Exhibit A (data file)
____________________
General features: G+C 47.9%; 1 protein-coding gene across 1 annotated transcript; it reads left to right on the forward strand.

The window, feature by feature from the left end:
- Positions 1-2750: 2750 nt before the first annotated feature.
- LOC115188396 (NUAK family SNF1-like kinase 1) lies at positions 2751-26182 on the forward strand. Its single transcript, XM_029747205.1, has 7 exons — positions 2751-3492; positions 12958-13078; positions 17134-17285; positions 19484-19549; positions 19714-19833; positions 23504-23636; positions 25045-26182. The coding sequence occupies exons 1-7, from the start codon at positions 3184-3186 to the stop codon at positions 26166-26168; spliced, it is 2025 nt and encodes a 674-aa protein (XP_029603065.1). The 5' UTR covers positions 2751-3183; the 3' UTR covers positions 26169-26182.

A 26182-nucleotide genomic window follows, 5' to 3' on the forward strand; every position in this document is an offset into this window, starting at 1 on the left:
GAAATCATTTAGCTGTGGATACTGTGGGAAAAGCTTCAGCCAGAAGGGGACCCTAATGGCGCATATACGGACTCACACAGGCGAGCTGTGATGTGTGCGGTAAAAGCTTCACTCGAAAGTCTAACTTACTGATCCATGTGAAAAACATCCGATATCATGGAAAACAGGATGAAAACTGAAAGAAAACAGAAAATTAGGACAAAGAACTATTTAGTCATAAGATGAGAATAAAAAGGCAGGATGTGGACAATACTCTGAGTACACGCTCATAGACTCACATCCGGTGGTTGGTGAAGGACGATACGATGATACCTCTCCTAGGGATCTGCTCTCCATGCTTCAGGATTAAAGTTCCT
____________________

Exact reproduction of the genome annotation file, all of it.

General features: G+C 47.9%; 1 protein-coding gene across 1 annotated transcript; it reads left to right on the forward strand.

The window, feature by feature from the left end:
- Positions 1-2750: 2750 nt before the first annotated feature.
- LOC115188396 (NUAK family SNF1-like kinase 1) lies at positions 2751-26182 on the forward strand. Its single transcript, XM_029747205.1, has 7 exons — positions 2751-3492; positions 12958-13078; positions 17134-17285; positions 19484-19549; positions 19714-19833; positions 23504-23636; positions 25045-26182. The coding sequence occupies exons 1-7, from the start codon at positions 3184-3186 to the stop codon at positions 26166-26168; spliced, it is 2025 nt and encodes a 674-aa protein (XP_029603065.1). The 5' UTR covers positions 2751-3183; the 3' UTR covers positions 26169-26182.

A 26182-nucleotide genomic window follows, 5' to 3' on the forward strand; every position in this document is an offset into this window, starting at 1 on the left:
GAAATCATTTAGCTGTGGATACTGTGGGAAAAGCTTCAGCCAGAAGGGGACCCTAATGGCGCATATACGGACTCACACAGGCGAGCTGTGATGTGTGCGGTAAAAGCTTCACTCGAAAGTCTAACTTACTGATCCATGTGAAAAACATCCGATATCATGGAAAACAGGATGAAAACTGAAAGAAAACAGAAAATTAGGACAAAGAACTATTTAGTCATAAGATGAGAATAAAAAGGCAGGATGTGGACAATACTCTGAGTACACGCTCATAGACTCACATCCGGTGGTTGGTGAAGGACGATACGATGATACCTCTCCTAGGGATCTGCTCTCCATGCTTCAGGATTAAAGTTCCT